Feeling the cost of commercial options like the YubiKey and Nitrokey were too high, [TheStaticTurtle] started researching DIY alternatives. He found an open source project allows the STM32F103 to act as a USB cryptographic token for GNU Privacy Guard, which was a start. All he had to do was build a suitable device to install it on.
The first step was to test the software out on the popular “Blue Pill” development board, which [TheStaticTurtle] documents in the write-up should anyone want to give it a try themselves. The ST-Link V2 was already a supported target, so it only took some relatively minor tweaks to get running and add support for a simple push button. The output of gpg --card-status showed the device was working as expected, so with the software sorted, it was time to take a closer look at the hardware.
To create his “TurtleAuth” dongle, [TheStaticTurtle] started with the basic layout of the Blue Pill and added in a TTP223E touch control IC. The original Micro USB port was also swapped for a male USB-A connector so the device could be plugged directly into a computer. An upper PCB, containing the status LEDs and touch pad, was then designed so it would fit over the main board as an enclosure of sorts. While the sides are still open, the device looks robust enough to handle life in a laptop bag at least.
Despite his best efforts to repair the LCD on his Casio FX-702P, it soon became clear to [Andrew Menadue] that it was a dead-end. Rather than toss this relatively valuable device in the trash, he wondered if would be possible to replace the LCD with a more modern display. Knowing that reverse engineering the LCD panel itself would be quite a challenge, he decided instead to focus his efforts on decoding the communications between the calculator’s processor and display controller.
With his logic analyzer connected to the Casio’s four bit bus [Andrew] was able to capture a sequence of bytes during startup that looked promising, although it didn’t quite make sense at first. He had to reverse the order of each nibble, pair them back up into bytes, and then consult the FX-702P’s character map as the device doesn’t use ASCII. This allowed him to decode the message “READY”, and proved the concept was viable.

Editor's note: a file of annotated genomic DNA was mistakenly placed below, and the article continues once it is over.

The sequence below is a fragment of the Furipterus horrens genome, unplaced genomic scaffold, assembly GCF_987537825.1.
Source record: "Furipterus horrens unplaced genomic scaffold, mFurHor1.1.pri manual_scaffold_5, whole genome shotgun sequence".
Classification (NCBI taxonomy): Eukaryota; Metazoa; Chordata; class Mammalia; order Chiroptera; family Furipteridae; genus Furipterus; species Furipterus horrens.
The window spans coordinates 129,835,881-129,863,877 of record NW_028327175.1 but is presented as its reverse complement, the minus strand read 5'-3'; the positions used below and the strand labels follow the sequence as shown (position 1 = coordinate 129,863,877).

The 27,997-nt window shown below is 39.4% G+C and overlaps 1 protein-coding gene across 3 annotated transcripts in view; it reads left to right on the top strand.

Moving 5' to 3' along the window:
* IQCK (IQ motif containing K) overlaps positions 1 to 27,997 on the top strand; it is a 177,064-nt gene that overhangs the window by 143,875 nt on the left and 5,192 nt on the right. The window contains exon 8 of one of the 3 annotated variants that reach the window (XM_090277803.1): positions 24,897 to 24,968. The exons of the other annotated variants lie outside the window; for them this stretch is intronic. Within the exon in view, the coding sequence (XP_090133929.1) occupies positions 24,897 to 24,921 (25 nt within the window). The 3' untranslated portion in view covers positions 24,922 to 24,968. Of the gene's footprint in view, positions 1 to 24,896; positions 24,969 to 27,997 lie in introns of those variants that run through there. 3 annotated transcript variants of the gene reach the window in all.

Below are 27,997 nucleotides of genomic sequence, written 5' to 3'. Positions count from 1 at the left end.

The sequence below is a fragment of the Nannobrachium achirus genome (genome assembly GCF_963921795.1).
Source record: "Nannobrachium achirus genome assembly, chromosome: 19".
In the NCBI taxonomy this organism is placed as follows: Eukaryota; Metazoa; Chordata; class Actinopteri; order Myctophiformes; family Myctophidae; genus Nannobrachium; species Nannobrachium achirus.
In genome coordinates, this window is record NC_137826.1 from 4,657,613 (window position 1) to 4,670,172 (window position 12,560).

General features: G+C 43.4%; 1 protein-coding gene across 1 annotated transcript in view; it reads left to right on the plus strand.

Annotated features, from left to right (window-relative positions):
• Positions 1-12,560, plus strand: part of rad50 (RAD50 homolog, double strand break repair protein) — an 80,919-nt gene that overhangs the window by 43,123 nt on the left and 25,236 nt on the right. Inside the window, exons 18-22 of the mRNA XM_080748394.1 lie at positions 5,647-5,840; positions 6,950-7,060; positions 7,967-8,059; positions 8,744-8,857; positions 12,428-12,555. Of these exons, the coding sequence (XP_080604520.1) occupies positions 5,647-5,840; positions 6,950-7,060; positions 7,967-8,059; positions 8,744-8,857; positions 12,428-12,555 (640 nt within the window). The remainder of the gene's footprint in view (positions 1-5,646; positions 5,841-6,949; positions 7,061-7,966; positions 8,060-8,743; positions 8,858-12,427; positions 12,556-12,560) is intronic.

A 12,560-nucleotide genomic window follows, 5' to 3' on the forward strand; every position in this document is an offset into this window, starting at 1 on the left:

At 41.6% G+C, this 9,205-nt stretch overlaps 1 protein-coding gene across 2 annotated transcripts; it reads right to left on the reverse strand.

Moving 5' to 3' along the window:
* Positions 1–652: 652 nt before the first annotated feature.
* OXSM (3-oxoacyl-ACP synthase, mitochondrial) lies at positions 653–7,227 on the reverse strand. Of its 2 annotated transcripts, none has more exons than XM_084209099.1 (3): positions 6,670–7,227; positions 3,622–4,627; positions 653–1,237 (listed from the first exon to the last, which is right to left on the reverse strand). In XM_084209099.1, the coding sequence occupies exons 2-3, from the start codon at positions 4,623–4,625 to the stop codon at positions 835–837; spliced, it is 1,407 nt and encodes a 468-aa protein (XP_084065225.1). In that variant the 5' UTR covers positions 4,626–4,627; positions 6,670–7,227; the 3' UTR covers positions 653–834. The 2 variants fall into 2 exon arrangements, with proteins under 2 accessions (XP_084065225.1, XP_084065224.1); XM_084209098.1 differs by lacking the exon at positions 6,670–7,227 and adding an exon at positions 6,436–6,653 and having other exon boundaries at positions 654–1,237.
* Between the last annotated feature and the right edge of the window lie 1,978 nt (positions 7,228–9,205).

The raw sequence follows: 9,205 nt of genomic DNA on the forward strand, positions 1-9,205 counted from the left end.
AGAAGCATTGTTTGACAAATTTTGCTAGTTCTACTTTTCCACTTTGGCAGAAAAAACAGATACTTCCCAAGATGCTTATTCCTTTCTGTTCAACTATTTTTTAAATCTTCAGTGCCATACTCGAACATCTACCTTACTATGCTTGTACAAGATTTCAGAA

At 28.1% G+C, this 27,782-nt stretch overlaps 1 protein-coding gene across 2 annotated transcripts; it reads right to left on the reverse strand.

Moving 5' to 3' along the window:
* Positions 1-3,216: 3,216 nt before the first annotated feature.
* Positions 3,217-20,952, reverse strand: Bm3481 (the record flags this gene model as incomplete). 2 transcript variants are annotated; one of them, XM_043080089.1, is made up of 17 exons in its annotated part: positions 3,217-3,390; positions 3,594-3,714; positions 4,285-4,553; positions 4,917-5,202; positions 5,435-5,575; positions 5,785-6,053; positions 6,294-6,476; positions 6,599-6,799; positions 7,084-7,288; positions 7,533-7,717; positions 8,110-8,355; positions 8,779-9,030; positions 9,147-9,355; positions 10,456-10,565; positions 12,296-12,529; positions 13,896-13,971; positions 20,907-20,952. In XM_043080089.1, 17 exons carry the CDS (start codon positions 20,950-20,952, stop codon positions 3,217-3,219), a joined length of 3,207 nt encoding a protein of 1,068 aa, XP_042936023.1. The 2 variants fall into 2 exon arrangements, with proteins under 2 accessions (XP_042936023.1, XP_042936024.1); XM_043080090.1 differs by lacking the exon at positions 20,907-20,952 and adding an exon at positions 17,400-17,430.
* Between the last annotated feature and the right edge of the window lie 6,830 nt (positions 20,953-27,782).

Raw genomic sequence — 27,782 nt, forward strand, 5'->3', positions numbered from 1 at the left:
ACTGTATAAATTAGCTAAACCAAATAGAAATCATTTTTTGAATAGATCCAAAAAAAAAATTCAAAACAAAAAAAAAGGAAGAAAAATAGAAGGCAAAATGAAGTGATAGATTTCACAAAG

Of course a calculator with a logic analyzer permanently attached to it isn’t exactly ideal, so he started work on something a bit more compact. Armed with plenty of display controller data dumps, [Andrew] wrote some code for a STM32 “Blue Pill” ARM Cortex M3 microcontroller that would sniff and decode the data in near real-time. In the video after the break you can see there’s a slight delay between when he pushes a button and when the corresponding character comes up on the LCD below, but it’s certainly usable.
Unfortunately, the hardware he’s created for this hack is just slightly too large to fit inside the calculator proper. The new LCD is also nowhere near the size and shape that would be required to replace the original one. But none of that really matters. While [Andrew] says he could certainly make the electronics smaller, the goal was never to restore the calculator to like-new condition. Sometimes it’s more about the journey than the destination.
[W8BH] attended a talk by another ham, [W8TEE] that showed a microcontroller sending and receiving Morse code. He decided to build his own, and documented his results in an 8 part tutorial. He’s using the Blue Pill board and the resulting device sends code with paddles, sends canned text, provides an LCD with a rotary knob menu interface, and even has an SD card for data storage.
All the code is on GitHub. If you are interested in Morse code or in learning how to write a pretty substantial application using the Blue Pill and the Arduino IDE (or any other similar processor), this is a great exposition that is also a practical tool.
We missed [iliasam’s] laser text projector when it first appeared, perhaps because the original article was in Russian. However, he recently reposted in English and it really caught our eye. You can see a short video of it in operation, below.
The projector uses raster scanning where the beam goes over each spot in a grid pattern. The design uses one laser from a cheap laser pointer and a salvaged mirror module from an old laser printer. The laser pointer diode turned out to be a bit weak, so a DVD laser was eventually put into service. A DVD motor also provides the vertical scan which is just a slight wobble of a mirror. A Blue Pill CPU provides all the smarts. You can find the code on GitHub.
[Dave] aka [Mubes] has been working on the Blue Pill platform which is a STM32F103C8 board. While they don’t natively output video, it’s a feature that provides a handy tool to have for debugging in order to see what’s going on in your code. However, if the video code takes up all of the processor power and memory there’s not much point. [Dave]’s video output program, on the other hand, takes up only 1200 bytes of RAM and 24% of the processor for a 50×18 text display over VGA, leaving a lot of room left for whatever else you need the tiny board to do.
Video output on a device this small and lightweight is an impressive feat, especially while saving room for other tasks. This brings it firmly out of the realm of novelty and into the space of useful tools to keep around. If you want to try the same thing on an ATtiny, though, you might have to come up with some more impressive tricks.